Explainer: Why are sea levels rising and what are the effects?

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Sea levels across the world have risen by more than eight inches since 1880 when they first started being measured, according to US climate research body Global Change.

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The current rate of sea level rise is currently an inch per decade, Global Changes says.

Why are sea levels rising?

“Global sea levels are rising as a result of human-caused global warming, with recent rates being unprecedented over the past 2,500-plus years,” NASA reported later last year.

There are two main reasons the oceans are rising: Firstly because oceans expand as waters warm with rising global temperatures; and secondly because glaciers, ice sheets, and polar ice caps are melting.

A glacier is a large accumulation of crystallized ice, snow, rock sediment and often liquid water. When glaciers melt the water eventually moves into the ocean causing sea levels to rise.

Glaciers also act like a protective cover over earth and oceans because they reflect excessive heat from the sun back into space and keep the planet cooler.

About 10 percent of land area on Earth is covered with glacial ice. Almost 90 percent is in Antarctica, while the remaining 10 percent is in the Greenland ice cap, the World Wildlife Federation (WWF) says on its website.

Glaciers have been melting at pace since the 1990s since the industrial revolution and greenhouse gas emissions raised temperatures.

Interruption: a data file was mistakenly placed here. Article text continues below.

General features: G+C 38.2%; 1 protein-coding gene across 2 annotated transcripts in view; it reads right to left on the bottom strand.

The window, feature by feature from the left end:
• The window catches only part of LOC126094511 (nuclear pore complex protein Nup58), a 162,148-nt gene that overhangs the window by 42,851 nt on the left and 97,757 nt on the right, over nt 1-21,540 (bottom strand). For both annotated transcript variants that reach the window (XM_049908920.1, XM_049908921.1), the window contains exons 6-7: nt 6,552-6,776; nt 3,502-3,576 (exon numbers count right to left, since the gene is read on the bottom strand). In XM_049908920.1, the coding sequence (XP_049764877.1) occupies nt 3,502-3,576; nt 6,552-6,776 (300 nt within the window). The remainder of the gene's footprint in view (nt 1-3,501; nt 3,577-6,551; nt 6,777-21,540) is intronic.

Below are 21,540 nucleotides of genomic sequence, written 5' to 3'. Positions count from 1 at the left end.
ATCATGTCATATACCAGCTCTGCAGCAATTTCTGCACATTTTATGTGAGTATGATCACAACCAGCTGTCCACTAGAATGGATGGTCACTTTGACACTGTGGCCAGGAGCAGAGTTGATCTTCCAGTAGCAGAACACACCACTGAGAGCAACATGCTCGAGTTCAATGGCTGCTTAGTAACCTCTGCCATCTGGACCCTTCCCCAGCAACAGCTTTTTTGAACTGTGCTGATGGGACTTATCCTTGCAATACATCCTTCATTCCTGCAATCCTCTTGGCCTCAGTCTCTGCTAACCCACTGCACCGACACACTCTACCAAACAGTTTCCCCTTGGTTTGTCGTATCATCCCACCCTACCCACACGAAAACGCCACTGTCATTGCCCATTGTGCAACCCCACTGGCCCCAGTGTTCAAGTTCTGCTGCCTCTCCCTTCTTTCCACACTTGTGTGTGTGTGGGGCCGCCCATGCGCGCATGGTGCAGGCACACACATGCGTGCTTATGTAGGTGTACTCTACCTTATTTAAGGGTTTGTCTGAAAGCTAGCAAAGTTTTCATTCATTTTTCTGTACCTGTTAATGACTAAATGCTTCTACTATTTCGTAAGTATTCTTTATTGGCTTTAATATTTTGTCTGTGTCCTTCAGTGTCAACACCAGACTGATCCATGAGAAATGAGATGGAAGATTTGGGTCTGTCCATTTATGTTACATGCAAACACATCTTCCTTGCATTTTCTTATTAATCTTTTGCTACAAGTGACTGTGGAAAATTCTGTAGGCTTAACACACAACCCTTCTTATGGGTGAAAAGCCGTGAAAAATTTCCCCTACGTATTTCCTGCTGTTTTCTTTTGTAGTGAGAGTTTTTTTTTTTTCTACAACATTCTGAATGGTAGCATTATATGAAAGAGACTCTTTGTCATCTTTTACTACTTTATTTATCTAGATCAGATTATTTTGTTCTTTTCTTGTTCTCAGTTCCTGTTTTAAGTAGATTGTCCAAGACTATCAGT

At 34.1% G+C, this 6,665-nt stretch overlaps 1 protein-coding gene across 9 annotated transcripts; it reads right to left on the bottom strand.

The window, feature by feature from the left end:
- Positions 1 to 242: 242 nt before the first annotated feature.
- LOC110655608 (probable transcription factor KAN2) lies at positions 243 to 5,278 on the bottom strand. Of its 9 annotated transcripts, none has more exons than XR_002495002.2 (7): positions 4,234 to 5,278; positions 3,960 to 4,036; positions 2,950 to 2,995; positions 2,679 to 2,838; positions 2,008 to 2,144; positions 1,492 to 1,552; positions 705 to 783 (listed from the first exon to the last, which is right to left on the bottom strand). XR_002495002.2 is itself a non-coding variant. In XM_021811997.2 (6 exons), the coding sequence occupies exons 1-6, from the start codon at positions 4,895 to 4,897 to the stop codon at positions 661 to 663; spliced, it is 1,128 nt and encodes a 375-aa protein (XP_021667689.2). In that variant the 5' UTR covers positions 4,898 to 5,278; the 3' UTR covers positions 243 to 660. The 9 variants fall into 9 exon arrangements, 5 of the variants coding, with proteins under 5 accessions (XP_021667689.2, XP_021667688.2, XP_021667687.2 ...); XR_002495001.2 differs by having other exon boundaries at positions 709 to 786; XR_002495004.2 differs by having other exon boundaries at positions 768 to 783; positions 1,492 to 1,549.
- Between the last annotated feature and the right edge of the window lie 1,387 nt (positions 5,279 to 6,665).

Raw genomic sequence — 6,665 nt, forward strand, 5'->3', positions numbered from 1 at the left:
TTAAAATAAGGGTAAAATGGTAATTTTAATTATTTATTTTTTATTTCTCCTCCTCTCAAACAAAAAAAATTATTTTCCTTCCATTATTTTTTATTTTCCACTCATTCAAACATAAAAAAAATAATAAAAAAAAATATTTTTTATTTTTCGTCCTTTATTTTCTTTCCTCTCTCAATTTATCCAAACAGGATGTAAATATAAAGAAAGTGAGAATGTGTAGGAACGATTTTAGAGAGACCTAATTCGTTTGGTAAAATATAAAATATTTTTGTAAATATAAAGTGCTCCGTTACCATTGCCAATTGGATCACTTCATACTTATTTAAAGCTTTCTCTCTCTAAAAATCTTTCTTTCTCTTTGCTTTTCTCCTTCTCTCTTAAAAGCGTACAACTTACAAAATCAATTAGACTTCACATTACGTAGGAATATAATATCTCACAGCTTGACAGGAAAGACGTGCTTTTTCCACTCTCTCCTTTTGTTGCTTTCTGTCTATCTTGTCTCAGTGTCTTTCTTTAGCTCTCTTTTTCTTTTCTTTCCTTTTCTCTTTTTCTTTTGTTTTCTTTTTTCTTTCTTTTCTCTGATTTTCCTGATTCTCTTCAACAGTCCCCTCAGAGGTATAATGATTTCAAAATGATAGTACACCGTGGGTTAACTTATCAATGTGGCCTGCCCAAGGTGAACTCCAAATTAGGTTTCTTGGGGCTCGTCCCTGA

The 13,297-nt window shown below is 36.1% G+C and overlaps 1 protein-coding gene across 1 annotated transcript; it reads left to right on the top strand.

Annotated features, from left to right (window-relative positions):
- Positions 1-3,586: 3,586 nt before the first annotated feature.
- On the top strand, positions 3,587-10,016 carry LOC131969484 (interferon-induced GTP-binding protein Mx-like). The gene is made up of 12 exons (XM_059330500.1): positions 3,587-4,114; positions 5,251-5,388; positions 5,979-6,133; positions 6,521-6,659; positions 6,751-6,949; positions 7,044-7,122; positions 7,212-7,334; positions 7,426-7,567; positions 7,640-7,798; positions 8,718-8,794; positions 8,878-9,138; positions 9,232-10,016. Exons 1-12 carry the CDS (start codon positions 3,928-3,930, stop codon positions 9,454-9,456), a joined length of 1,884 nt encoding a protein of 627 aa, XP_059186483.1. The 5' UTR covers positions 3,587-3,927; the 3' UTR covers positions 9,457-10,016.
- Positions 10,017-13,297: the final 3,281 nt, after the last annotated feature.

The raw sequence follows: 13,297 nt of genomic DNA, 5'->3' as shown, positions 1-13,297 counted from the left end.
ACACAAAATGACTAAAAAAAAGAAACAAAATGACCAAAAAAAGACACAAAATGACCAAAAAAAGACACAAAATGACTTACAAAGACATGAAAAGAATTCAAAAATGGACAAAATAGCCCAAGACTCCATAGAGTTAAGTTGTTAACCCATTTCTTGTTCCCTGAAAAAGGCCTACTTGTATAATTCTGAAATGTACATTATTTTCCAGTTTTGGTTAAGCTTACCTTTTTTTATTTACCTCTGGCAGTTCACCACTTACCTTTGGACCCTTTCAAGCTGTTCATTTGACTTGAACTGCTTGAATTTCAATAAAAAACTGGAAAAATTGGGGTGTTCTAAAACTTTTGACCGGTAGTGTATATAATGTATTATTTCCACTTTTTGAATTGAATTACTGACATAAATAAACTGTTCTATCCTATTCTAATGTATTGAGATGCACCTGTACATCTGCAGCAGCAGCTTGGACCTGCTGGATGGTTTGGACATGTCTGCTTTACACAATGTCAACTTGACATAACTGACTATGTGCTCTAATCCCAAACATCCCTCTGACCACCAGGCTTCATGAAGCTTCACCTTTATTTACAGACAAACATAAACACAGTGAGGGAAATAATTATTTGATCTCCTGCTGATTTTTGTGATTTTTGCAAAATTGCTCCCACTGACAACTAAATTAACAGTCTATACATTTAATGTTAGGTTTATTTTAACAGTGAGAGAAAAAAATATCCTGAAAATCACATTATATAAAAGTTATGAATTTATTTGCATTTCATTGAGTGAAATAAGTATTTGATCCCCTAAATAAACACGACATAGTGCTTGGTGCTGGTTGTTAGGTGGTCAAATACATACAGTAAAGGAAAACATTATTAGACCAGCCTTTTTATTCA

In 2022 the Greenland ice cap saw its 22nd consecutive year of ice loss, according to the National Oceanic and Atmospheric Administration. The Greenland ice sheet is disappearing four times faster than in 2003 and already contributes 20 percent of current sea level rises.

If emissions continue to rise, the current rate of melting on the Greenland ice sheet is expected to double by the end of the century and if all the ice on Greenland melted, it would raise global sea levels by 20 feet.

Scientists project that if emissions continue to rise unchecked, the Arctic could be ice-free in the summer as soon as the year 2040, the WWF says.

The weather effects of sea level rises

Aside from the risk of submerging low-lying countries such as Kiribati, rising sea levels can also lead to coastal erosion and increased coastal storms, such as hurricanes and typhoons. Flooding will also become frequent and storms more intense as wildlife such as polar bears and walrus lose their habitat.

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